• All information stored and accessed (including written information and that held on computer) is secure and cannot be accessed by anyone else.

 

Keep your device and information safe

You might think keeping your laptop hidden behind the sofa when you’re not using is good enough, but it’s easy pickings for thieves and hackers if you don’t secure them properly. Always keep all your work devices locked up when not in use.

  • Never leave equipment unattended, anywhere – always lock your device screen when not in use
  • Devices and any printed documents should be locked away when not in use.
  • Never allow anyone else to use your machine at home (or anywhere else)
  • Never allow anyone else such as family members to access your devices for personal use such as internet browsing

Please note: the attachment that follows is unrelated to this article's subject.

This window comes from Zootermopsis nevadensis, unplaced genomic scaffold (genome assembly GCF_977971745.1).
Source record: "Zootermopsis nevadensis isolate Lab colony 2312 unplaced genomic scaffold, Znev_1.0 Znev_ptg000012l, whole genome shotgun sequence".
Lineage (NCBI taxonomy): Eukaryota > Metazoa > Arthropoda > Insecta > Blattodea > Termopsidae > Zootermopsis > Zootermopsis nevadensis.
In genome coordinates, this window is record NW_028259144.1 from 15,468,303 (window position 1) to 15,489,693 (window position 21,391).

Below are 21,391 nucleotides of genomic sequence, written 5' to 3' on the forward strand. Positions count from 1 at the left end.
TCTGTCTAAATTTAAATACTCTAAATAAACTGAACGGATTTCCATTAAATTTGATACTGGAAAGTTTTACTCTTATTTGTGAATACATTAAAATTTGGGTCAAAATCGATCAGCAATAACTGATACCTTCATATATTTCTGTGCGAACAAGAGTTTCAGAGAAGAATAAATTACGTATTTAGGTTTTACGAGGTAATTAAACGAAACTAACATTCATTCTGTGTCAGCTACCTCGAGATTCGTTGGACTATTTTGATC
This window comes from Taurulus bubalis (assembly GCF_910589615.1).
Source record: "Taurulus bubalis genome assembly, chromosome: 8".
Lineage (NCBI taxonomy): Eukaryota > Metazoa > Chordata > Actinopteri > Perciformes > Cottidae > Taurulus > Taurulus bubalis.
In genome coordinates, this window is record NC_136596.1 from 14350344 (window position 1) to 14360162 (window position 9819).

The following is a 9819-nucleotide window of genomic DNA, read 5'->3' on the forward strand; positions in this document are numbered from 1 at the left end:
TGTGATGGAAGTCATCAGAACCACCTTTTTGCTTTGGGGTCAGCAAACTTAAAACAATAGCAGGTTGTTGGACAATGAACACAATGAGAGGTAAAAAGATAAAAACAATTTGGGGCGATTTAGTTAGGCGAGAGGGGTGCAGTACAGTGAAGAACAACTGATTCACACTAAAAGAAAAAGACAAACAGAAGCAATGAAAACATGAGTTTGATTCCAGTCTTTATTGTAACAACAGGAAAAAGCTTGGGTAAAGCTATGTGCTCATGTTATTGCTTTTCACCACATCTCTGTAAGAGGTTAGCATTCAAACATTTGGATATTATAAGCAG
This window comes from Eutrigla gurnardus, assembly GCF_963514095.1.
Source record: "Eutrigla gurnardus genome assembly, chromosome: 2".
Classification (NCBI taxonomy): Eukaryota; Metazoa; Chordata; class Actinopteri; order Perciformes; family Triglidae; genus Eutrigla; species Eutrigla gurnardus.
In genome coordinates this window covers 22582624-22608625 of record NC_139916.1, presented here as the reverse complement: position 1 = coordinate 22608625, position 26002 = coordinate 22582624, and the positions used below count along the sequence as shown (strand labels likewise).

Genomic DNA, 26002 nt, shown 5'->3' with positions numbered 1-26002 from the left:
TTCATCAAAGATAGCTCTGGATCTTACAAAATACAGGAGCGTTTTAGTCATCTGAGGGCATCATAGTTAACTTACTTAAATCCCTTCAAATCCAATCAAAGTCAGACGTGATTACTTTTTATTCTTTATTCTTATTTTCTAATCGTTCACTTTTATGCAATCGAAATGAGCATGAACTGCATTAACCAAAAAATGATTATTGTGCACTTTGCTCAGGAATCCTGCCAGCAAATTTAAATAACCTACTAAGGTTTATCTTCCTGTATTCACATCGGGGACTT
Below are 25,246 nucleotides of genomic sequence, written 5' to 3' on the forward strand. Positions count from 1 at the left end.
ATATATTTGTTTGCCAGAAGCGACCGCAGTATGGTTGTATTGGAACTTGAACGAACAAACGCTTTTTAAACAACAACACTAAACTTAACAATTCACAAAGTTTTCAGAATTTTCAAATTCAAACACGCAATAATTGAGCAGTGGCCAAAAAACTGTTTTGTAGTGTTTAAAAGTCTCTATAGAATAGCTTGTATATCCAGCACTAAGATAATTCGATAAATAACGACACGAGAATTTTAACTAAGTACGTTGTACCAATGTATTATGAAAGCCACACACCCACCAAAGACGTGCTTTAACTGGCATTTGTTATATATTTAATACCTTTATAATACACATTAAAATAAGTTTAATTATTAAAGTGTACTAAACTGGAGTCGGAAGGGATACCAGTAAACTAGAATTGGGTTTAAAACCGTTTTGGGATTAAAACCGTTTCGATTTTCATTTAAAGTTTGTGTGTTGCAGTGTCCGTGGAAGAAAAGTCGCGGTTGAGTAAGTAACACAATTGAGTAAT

Keep your Homeworking policy up to date

You should have a strong remote home-working policy in place to guide your staff operations, but it is essential to ensure that they understand how to gather and access data transparently with respect

Depending on the experience of your staff (not everyone is as IT literate as you might think), see if you can either get (or write your own) instructions on how to securely log on to the right remote networks - having a series of 'How to…' guides will make it easier for your teams and reduce the number of calls to you or the IT desk. For example, you might produce a 'How to log into and use an online collaboration tool' guide.

Homeworking has previously only been available to a small group of practice roles before all this happened, but that has scaled up since the lockdown came into force. Your staff might feel more exposed to cyber threats when working outside the office environment, so now is a great time for them to work through the policy and be sure they are doing the right thing.

  

First Practice Management members can access our Homeworking Policy, along with a wide range of regularly updated draft policies and documents relating to information security and governance from our Policies and Procedures Library.